Why speak of Christian vocations? What is a Christian vocation? Where does it come from?
God doesn’t do anything by chance, or without original intention: The universe, the solar system, the Earth and all its lifeforms, the most evolved of which is the human race, created in His image and likeness. Yes, according to divine plan, the human person, man and woman, constitutes the summit of creation; all was made by God for man and woman, in and by His infinite Love, that is both the beginning and the end of all creation.
And so, when God decides to create a new person, body and soul, in the womb of a woman, He does it out of love: created unique, with the gift of intelligence, feelings and free will, talents and particular gifts; and just as important, He creates this new person for a particular reason, with a project for their life that is both human and spiritual; this project for the person’s life – and happiness – is called a vocation – “appel” in Latin.
God, in His infinite Love, proposes a vocation to each one of us, a life project that we are free to accept or to reject, in part or in full, early or late in life. Having a successful life, for a Christian, is to respond in the most faithful way possible to one’s particular, unique vocation and to live it out. But to be able to respond to one’s vocation, to say YES to God, one must first know it, discern it, among various possibilities.
This personal vocational discernment, lived-out in and with the Church (prayer, sacraments, direction), is absolutely fundamental for each Christian life that aspires to be authentically faithful to God.
What then, is your vocation? What is the individual call that God has for you? Marriage? The celibate or consecrated life? Permanent deaconate? Priesthood, as a regular priest (in a particular community) or secular (for the diocese)?
In the following sections you will find interesting links, videos and some suggestions that will help you to take the first steps in your vocational discernment.
The priest; a representative of Jesus Christ
How can I know if I am called to become a priest? What is a priest? Is there still meaning in becoming a priest in a modern metropolis like Montreal in the world today? What does a priest do? What is the difference between a diocesan priest and a priest who belongs to a community?
Perhaps you are asking yourself these questions. If so, allow us to clarify some things for you.
Me, a priest?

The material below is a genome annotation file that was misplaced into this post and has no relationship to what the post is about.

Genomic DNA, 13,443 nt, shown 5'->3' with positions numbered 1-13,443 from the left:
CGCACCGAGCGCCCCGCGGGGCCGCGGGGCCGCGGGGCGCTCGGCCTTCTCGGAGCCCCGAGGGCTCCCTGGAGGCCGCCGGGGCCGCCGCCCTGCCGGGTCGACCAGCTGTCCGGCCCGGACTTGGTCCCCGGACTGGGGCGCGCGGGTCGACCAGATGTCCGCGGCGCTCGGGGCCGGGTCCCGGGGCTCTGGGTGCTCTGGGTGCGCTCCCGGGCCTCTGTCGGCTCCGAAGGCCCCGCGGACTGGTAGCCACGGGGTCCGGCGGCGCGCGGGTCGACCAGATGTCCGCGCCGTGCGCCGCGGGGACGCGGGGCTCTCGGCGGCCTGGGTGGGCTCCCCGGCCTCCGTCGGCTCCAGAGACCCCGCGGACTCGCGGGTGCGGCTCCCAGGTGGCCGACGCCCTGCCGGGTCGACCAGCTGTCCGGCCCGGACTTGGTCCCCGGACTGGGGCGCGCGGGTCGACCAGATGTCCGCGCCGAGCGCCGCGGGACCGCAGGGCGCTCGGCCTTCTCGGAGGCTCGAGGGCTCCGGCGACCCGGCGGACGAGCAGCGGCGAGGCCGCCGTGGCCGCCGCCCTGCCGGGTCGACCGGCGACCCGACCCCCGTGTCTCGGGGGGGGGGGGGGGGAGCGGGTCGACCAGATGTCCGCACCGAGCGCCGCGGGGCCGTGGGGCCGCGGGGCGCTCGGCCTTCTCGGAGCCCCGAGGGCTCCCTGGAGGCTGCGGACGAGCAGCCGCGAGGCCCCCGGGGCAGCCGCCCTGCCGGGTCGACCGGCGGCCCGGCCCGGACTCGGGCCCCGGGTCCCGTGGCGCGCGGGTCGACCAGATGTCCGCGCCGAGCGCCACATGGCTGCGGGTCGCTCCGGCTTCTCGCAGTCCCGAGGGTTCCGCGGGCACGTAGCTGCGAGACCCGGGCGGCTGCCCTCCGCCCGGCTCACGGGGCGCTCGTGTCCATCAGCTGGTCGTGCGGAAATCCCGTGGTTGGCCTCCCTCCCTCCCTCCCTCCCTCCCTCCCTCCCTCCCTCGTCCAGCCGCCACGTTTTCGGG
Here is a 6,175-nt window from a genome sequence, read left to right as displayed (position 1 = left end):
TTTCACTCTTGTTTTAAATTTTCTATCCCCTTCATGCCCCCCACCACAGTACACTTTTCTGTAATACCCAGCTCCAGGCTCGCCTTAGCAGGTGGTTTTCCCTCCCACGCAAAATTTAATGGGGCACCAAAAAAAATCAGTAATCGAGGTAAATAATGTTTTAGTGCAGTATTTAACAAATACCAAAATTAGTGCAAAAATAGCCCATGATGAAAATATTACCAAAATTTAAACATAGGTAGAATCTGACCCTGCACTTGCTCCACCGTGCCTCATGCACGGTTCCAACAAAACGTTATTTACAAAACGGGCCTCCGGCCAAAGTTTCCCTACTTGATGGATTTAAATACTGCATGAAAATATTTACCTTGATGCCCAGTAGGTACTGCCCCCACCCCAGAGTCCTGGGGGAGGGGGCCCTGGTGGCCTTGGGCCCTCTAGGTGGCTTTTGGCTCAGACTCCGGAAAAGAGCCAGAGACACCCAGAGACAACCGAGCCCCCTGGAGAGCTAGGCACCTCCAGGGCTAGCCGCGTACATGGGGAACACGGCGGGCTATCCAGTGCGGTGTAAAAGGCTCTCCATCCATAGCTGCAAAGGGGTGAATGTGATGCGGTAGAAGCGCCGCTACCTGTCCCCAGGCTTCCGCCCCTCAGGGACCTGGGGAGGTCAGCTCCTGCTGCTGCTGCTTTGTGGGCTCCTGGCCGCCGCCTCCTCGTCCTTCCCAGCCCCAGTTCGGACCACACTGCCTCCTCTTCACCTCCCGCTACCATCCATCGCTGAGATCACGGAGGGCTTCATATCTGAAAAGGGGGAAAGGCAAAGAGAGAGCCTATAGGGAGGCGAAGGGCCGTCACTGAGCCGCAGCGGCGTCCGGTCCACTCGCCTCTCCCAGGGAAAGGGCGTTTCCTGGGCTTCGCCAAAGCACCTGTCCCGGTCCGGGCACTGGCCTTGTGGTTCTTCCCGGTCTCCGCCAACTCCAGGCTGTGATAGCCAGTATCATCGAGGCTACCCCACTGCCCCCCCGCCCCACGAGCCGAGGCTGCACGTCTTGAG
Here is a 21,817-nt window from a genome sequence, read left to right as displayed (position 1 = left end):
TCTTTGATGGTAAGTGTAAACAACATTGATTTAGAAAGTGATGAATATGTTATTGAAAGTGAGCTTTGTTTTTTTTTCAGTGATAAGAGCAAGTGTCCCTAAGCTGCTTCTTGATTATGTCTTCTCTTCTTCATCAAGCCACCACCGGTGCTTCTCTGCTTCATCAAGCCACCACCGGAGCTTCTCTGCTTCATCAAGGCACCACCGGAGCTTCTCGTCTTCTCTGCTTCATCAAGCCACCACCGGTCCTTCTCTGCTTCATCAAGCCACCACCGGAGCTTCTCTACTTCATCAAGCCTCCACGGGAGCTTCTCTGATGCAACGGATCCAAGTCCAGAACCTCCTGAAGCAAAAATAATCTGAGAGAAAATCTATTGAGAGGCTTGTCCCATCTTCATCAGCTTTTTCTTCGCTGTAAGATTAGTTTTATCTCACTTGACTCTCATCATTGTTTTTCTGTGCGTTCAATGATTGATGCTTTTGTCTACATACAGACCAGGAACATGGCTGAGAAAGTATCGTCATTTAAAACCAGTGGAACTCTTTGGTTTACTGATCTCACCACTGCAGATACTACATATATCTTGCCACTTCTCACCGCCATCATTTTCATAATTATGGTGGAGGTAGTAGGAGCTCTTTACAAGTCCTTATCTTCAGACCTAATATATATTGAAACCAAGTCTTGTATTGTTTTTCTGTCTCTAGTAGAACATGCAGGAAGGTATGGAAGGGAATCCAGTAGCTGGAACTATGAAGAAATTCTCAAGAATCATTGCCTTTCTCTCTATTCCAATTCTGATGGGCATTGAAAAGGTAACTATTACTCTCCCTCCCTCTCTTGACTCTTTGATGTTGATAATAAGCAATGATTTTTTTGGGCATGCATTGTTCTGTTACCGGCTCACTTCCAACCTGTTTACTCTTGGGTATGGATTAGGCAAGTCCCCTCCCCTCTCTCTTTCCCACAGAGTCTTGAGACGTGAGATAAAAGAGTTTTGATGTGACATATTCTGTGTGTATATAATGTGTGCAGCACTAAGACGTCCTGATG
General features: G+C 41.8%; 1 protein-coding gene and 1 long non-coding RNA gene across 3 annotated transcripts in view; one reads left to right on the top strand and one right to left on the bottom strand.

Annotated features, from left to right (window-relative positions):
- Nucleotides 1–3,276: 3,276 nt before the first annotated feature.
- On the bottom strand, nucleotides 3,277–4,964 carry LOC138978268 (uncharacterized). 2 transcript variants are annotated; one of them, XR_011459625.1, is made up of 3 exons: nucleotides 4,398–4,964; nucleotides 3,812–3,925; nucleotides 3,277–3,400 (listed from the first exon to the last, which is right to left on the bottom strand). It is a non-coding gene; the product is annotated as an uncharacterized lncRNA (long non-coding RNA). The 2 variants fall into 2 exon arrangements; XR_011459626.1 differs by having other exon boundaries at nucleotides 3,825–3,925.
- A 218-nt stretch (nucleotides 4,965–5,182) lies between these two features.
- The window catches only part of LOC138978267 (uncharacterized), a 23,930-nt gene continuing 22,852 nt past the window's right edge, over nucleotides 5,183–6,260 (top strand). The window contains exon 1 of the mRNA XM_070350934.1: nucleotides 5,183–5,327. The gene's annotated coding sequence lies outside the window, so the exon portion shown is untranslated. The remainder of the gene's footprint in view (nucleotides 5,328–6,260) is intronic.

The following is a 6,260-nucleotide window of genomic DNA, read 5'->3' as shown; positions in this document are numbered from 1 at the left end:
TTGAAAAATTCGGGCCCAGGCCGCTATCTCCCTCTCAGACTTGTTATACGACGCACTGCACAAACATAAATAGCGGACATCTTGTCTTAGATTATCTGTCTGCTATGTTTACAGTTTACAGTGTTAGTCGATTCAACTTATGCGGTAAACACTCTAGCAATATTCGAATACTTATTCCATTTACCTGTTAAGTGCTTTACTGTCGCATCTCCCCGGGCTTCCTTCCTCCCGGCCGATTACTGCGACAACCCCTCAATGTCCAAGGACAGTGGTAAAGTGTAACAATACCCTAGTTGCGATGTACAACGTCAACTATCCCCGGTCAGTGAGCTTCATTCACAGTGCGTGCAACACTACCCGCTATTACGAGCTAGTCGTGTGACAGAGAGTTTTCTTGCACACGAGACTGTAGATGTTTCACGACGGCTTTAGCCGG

Let us take the first question, the one that is at the same time the most difficult and the simplest to answer: how to know if you are called to become a priest? This powerful and mysterious call is heard in the depths of a person’s heart, and may be heard in childhood, adolescence, young adulthood or adulthood; you feel a burning inner desire to follow Jesus, to resemble Him, to work for Him, for His people and His Church. Sometimes, the call is quite clear and explicit: it is almost feels imposed. It may also take several years to rise up inside, intermittently, under various life circumstances: at home, at school, during a nature walk, in a church. Often, despite the strength of the desire you feel, you may have doubts: No, not me, it can’t be… I am not worthy to be a priest… What? A life of chastity and continence? I would never be able… All the same, these doubts, which are frequent and normal, are not sufficient to quell the call to give yourself totally to the Lord Jesus. And when you are ready, it is important to quickly consult a competent person who will help you discern the authenticity of this call.
What is a priest?
A priest is first and foremost someone who passionately loves Jesus, and because of this love, has decided to give Him his whole life. A priest is someone who has decided to follow Jesus, to resemble Him, to speak and act like Him, in His Name. A priest is someone who wants to spend his life close to, and in the company of Jesus. He is also someone who tries to imitate Jesus in perfection, in all the facets of his being, interior and exterior. A priest is another Jesus Christ, meaning someone who speaks and acts in His Name!
A priest’s mission consists of perpetuating, of re-presenting the life of Jesus. The priest, like Jesus, lives to bring together the people of God, to teach them the Word, administer the sacraments (which reproduce the “acts of power” and “signs” that Jesus did in Palestine); he walks with his people and accompanies them for his whole earthly life, unceasingly turning them and orienting them toward the Trinitarian God, the Love-that-saves.